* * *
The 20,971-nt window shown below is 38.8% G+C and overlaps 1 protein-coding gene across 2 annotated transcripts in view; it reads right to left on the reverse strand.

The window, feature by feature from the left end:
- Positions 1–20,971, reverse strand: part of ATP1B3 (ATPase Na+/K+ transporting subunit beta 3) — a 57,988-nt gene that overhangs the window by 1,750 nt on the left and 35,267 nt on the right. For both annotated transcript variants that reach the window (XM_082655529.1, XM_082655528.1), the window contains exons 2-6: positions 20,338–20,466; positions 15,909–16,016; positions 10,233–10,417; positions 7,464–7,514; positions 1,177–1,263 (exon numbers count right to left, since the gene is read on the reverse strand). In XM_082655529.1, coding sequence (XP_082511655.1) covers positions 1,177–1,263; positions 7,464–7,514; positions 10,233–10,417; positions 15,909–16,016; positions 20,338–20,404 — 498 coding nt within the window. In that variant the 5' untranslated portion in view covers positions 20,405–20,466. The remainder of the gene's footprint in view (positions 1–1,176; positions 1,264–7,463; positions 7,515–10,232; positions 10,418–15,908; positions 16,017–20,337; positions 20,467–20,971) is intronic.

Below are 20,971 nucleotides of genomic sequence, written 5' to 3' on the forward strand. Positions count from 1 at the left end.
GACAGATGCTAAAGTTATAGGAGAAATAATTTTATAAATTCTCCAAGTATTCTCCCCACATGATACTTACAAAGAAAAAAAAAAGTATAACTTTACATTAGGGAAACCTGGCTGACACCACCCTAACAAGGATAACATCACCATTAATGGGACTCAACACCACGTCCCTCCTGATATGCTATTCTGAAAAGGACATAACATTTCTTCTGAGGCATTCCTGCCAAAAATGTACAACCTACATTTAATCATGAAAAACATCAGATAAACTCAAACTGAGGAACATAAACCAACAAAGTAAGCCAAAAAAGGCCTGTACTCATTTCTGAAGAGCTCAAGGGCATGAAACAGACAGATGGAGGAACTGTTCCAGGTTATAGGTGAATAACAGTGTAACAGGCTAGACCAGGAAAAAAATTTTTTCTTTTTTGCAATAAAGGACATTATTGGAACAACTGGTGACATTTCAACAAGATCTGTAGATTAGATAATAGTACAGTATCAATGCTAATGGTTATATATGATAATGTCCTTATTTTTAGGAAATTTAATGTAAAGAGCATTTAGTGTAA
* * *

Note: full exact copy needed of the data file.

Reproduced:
The 20,971-nt window shown below is 38.8% G+C and overlaps 1 protein-coding gene across 2 annotated transcripts in view; it reads right to left on the reverse strand.

The window, feature by feature from the left end:
- Positions 1–20,971, reverse strand: part of ATP1B3 (ATPase Na+/K+ transporting subunit beta 3) — a 57,988-nt gene that overhangs the window by 1,750 nt on the left and 35,267 nt on the right. For both annotated transcript variants that reach the window (XM_082655529.1, XM_082655528.1), the window contains exons 2-6: positions 20,338–20,466; positions 15,909–16,016; positions 10,233–10,417; positions 7,464–7,514; positions 1,177–1,263 (exon numbers count right to left, since the gene is read on the reverse strand). In XM_082655529.1, coding sequence (XP_082511655.1) covers positions 1,177–1,263; positions 7,464–7,514; positions 10,233–10,417; positions 15,909–16,016; positions 20,338–20,404 — 498 coding nt within the window. In that variant the 5' untranslated portion in view covers positions 20,405–20,466. The remainder of the gene's footprint in view (positions 1–1,176; positions 1,264–7,463; positions 7,515–10,232; positions 10,418–15,908; positions 16,017–20,337; positions 20,467–20,971) is intronic.

Below are 20,971 nucleotides of genomic sequence, written 5' to 3' on the forward strand. Positions count from 1 at the left end.
GACAGATGCTAAAGTTATAGGAGAAATAATTTTATAAATTCTCCAAGTATTCTCCCCACATGATACTTACAAAGAAAAAAAAAAGTATAACTTTACATTAGGGAAACCTGGCTGACACCACCCTAACAAGGATAACATCACCATTAATGGGACTCAACACCACGTCCCTCCTGATATGCTATTCTGAAAAGGACATAACATTTCTTCTGAGGCATTCCTGCCAAAAATGTACAACCTACATTTAATCATGAAAAACATCAGATAAACTCAAACTGAGGAACATAAACCAACAAAGTAAGCCAAAAAAGGCCTGTACTCATTTCTGAAGAGCTCAAGGGCATGAAACAGACAGATGGAGGAACTGTTCCAGGTTATAGGTGAATAACAGTGTAACAGGCTAGACCAGGAAAAAAATTTTTTCTTTTTTGCAATAAAGGACATTATTGGAACAACTGGTGACATTTCAACAAGATCTGTAGATTAGATAATAGTACAGTATCAATGCTAATGGTTATATATGATAATGTCCTTATTTTTAGGAAATTTAATGTAAAGAGCATTTAGTGTAA